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Publication numberUS4065137 A
Publication typeGrant
Application numberUS 05/717,109
Publication dateDec 27, 1977
Filing dateAug 24, 1976
Priority dateAug 24, 1976
Publication number05717109, 717109, US 4065137 A, US 4065137A, US-A-4065137, US4065137 A, US4065137A
InventorsWerner Rueggeberg, Joseph J. Wiker
Original AssigneeArmstrong Cork Company
Export CitationBiBTeX, EndNote, RefMan
External Links: USPTO, USPTO Assignment, Espacenet
Plasma-process vacuum seal
US 4065137 A
A vacuum seal designed for the continuous movement therethrough of fibrous materials, such as carpet yarn, into a gaseous-plasma vacuum system while preserving a vacuum of about 1 Torr is described. The seal comprises a lower metal block with an elongated groove formed in the flat upper surface thereof and an upper metal block having an open bottom air chamber formed in its lower flat surface. In its assembled form, a flexible membrane is positioned between the formed, flat surfaces of the blocks. A seal is formed by pressurizing the air chamber in the upper block, thereby forcing the flexible membrane against the groove in the lower block and the upper side of the material passing therethrough, thus forcing the material to conform to the shape of the groove. Continuous variation in the degree of vacuum seal may be achieved by varying the pressure in the air chamber in the upper block.
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What is claimed is:
1. A vacuum seal adapted to permit continuous passage of filamentous material therethrough to a vacuum system, said seal comprising:
a. a first rigid body member having at least one substantially flat surface with a fluid-receiving chamber extending inwardly therefrom;
b. a second rigid body member having at least one substantially flat surface with a longitudinal groove therein extending from one end of the body to a point spaced inwardly from the other end thereof;
c. means for fastening said body members together with said chamber and said groove in opposed relation to each other;
d. a flexible membrane positioned between the body members and covering said chamber and said groove;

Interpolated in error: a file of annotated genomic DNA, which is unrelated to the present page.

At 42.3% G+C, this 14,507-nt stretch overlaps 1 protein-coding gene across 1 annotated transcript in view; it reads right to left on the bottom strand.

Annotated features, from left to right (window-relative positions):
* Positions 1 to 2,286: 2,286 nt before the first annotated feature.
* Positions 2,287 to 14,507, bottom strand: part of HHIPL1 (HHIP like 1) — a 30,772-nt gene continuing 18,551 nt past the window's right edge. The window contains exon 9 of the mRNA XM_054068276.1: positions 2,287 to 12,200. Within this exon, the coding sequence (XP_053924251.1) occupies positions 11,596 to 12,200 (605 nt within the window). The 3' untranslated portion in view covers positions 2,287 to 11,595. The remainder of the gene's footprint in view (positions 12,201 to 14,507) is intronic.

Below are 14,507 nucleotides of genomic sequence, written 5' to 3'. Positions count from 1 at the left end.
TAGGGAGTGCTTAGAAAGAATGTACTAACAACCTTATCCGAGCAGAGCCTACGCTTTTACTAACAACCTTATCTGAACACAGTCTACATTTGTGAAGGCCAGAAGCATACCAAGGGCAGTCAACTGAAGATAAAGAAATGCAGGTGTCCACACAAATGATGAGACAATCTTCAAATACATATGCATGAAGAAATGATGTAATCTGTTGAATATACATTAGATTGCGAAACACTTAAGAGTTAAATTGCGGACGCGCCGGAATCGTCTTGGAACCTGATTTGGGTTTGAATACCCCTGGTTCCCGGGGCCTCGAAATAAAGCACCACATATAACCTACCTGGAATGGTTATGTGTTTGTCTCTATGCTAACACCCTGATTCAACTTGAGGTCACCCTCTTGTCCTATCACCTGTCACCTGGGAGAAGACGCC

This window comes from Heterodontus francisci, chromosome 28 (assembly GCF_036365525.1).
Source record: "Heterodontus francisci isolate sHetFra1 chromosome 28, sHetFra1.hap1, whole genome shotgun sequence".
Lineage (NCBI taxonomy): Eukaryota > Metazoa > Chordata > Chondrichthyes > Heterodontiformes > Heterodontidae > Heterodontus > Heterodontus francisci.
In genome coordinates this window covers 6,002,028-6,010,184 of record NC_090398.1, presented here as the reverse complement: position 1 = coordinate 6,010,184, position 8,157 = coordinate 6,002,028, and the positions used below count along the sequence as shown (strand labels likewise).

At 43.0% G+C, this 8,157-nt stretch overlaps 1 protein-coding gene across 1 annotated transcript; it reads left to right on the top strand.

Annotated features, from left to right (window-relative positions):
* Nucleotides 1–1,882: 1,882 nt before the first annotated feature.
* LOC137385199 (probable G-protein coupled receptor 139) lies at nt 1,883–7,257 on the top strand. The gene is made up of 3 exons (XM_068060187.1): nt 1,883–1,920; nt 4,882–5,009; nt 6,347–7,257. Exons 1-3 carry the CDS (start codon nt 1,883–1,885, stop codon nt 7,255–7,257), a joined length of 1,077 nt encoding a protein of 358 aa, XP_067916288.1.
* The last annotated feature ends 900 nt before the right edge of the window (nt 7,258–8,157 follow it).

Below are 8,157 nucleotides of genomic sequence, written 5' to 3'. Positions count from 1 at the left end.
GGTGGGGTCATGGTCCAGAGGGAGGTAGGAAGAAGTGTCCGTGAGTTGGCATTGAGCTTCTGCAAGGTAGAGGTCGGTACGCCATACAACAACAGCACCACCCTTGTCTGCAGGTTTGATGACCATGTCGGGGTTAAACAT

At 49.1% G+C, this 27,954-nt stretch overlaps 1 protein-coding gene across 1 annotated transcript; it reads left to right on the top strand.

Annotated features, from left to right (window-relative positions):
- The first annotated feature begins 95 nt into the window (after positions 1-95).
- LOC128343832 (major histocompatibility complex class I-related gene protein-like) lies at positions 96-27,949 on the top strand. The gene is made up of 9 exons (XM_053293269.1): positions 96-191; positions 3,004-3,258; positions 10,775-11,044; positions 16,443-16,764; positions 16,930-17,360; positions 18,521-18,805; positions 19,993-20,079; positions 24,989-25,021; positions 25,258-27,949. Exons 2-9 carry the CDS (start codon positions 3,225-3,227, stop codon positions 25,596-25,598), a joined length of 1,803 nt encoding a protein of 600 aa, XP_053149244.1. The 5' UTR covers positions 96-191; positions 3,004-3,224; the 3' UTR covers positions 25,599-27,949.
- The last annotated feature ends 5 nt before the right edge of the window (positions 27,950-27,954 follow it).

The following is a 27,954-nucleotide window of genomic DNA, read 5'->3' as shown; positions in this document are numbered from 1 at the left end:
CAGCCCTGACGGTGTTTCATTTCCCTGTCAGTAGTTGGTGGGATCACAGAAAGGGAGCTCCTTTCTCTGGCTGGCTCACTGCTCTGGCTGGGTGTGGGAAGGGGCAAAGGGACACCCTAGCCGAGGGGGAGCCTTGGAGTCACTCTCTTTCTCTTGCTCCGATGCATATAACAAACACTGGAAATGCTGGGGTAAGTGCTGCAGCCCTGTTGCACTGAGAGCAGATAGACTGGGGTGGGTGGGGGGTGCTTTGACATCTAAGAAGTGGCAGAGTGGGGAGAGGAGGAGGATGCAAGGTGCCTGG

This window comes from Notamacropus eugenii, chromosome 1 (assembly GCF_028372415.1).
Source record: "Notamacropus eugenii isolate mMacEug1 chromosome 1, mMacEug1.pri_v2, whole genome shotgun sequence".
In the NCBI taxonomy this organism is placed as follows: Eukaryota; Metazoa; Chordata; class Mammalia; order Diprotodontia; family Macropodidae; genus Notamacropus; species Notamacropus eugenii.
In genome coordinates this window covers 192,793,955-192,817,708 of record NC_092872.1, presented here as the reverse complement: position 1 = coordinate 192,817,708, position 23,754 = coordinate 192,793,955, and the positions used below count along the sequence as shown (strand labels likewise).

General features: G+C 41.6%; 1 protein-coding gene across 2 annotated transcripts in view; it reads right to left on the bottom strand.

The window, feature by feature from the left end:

e. means on said first body member in communication with said chamber for supplying fluid under pressure thereto;
f. attaching means on said second body member for attaching said seal to a vacuum system; and
g. means connecting said groove to said attaching means so that the material may pass from the groove through said connecting and attaching means into the vacuum system.
2. A vacuum seal according to claim 1 wherein the rigid body members are made of metal and the fluid-receiving chamber in said first body member extends longitudinally and transversely over a major portion of the area thereof.
3. A vacuum seal according to claim 2 wherein the groove in said second body member is centrally located with respect to the width thereof and has a smooth, arcuate surface contour.
4. A vacuum seal according to claim 3 wherein the groove in said second body member has a semi-circular, cross-sectional shape.
5. A vacuum seal according to claim 1 wherein said means connecting said groove in said second body member to said means for attaching the seal to a vacuum system comprises an opening which extends downwardly at an angle from the terminating point of the groove.

1. Field of the Invention

This invention relates generally to a means for continuously feeding material such as yarn into a vacuum system while preserving the vacuum. More particularly, the invention relates to a sealing means for a gaseous-plasma vacuum system wherein the sealing means includes upper and lower metal blocks. An open bottom air chamber in the lower surface of the upper block, and a longitudinal groove in the upper surface of the lower block are separated by a flexible membrane. When air under pressure is supplied to the air chamber in the upper block the flexible membrane is forced downwardly against the groove in the lower block and the material moving therethrough, causing the material to conform to the shape of the groove, thus effecting a seal.